Tips for Parents and Adolescents During Adolescent Development

Tips for Parents and Adolescents During Adolescent Development

Are there "secrets" of good communication? While adolescence can be a trying period for both child and parent, the home should not become a battleground if both parents and young people make special efforts to understand one another. View the following guidelines for additional help when dealing with family communication.

What Parents Can Do

As a parent, you can make communication between you and your teenager much smoother. Try the tips listed below:

  • Give your undivided attention when your children want to talk. Don't read, watch television or busy yourself with other tasks.
  • Listen calmly and concentrate on hearing and understanding your children's point of view.
  • Speak to your children as courteously and pleasantly as you would to a stranger. Your tone of voice can set the tone of a conversation.
  • Understand your children's feelings — even if you don't always approve of their behavior. Try not to make judgments. Keep the door open on any subject. Be an "askable" parent.
  • Avoid belittling and humiliating your children and laughing at what may seem to you to be naive or foolish questions and statements.
  • Encourage your children to "test" new ideas in conversation by not judging their ideas and opinions, but instead by listening and then offering your own views as plainly and honestly as possible. Love and mutual respect can coexist with differing points of view.
  • Help your children build self-confidence by encouraging their participation in activities of their choice (not yours).
  • Make an effort to commend your children frequently and appropriately. Too often, we take the good things for granted and focus on the bad, but everyone needs to be appreciated.
  • Encourage your children to participate in family decision making and to work out family concerns together with you. Understand that your children need to challenge your opinions and your ways of doing things to achieve the separation from you that's essential for their own adult identity.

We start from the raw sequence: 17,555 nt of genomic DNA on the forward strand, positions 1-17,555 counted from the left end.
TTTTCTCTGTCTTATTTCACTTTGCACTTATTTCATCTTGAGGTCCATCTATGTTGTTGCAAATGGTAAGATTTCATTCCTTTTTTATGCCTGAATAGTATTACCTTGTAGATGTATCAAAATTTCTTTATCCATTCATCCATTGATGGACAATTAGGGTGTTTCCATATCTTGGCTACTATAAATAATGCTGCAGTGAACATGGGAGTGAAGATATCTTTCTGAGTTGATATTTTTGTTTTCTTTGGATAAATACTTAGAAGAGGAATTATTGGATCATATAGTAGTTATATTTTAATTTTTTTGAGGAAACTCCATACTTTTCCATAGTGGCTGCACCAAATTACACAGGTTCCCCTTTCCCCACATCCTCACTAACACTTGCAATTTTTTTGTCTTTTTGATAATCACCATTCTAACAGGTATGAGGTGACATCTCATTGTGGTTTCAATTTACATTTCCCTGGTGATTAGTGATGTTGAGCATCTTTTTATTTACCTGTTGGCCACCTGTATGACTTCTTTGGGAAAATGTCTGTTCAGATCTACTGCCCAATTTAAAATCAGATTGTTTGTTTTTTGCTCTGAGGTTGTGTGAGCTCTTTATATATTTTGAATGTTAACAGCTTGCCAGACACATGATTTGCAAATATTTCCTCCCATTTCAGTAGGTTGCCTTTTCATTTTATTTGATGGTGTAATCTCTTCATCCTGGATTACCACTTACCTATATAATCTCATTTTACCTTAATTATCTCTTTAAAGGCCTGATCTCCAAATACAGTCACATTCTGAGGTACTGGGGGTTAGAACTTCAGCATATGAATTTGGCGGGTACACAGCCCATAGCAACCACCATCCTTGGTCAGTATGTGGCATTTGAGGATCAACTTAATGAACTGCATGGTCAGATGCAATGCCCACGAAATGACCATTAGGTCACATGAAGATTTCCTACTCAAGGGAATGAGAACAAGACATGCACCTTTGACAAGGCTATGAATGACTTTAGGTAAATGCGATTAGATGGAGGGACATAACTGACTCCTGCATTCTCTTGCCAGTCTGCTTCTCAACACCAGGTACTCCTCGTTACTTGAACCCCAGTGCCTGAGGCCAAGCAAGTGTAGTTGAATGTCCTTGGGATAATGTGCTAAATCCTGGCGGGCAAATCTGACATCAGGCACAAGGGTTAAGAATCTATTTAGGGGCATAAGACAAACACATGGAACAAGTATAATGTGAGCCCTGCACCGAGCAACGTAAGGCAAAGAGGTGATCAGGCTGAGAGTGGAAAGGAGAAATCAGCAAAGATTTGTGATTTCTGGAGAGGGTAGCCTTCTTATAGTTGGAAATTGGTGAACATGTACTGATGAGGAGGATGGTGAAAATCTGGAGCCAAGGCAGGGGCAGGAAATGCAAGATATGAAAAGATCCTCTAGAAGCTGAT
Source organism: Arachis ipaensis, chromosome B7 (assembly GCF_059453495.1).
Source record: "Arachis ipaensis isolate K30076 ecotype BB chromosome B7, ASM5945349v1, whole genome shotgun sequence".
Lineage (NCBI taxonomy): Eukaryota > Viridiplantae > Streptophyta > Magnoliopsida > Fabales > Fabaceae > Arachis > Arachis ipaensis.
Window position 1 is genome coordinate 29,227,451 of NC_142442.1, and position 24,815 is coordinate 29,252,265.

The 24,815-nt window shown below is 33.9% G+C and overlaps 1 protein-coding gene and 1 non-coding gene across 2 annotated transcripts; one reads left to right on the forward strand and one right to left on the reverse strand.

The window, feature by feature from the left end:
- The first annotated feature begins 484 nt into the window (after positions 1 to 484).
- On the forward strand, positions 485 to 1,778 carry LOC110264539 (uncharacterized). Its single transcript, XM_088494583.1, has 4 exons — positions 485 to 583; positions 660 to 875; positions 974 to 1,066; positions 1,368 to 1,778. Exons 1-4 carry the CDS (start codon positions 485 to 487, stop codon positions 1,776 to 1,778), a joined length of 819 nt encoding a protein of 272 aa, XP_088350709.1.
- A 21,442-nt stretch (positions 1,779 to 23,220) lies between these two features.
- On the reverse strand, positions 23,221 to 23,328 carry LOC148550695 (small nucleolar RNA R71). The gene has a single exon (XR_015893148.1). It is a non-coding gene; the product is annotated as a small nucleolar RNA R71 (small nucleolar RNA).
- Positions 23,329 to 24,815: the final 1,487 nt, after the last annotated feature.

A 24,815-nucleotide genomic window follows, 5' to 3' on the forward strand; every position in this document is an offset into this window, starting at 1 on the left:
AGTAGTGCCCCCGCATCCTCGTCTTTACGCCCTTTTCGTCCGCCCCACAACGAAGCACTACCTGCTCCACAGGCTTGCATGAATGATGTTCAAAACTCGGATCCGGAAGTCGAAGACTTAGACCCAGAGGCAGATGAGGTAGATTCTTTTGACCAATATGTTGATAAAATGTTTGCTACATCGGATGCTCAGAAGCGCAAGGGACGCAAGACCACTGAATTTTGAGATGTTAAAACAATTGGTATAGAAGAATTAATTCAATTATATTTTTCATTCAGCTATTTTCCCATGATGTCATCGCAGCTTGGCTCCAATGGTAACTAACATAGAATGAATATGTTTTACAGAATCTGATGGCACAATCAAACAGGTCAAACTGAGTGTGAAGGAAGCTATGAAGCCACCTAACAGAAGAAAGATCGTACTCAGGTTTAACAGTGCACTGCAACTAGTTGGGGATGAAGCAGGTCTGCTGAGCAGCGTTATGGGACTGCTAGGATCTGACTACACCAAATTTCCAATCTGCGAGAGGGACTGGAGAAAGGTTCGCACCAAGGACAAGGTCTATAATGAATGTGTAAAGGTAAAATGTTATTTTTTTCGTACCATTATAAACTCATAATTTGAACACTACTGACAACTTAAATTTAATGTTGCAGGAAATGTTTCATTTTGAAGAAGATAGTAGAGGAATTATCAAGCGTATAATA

What Adolescents Can Do

Adolescents can also make parent-child conversation easier. Try these helpful tips the next time you want to talk to your parent:

  • Avoid looking at your parents as the enemy. Chances are that they love you and have your best interests in mind, even if you don't necessarily agree with their way of showing that.
  • Try to understand that your parents are human beings, with their own insecurities, needs and feelings.
  • Listen to your parents with an open mind, and try to see situations from their point of view.
  • Share your feelings with your parents so that they can understand you better.
  • Live up to your responsibilities at home and in school so that your parents will be more inclined to grant you the kind of independence you want and need.
  • Bolster your criticisms of family, school and government with suggestions for practical improvements.
  • Be as courteous and considerate to your own parents as you would be to the parents of your friends.

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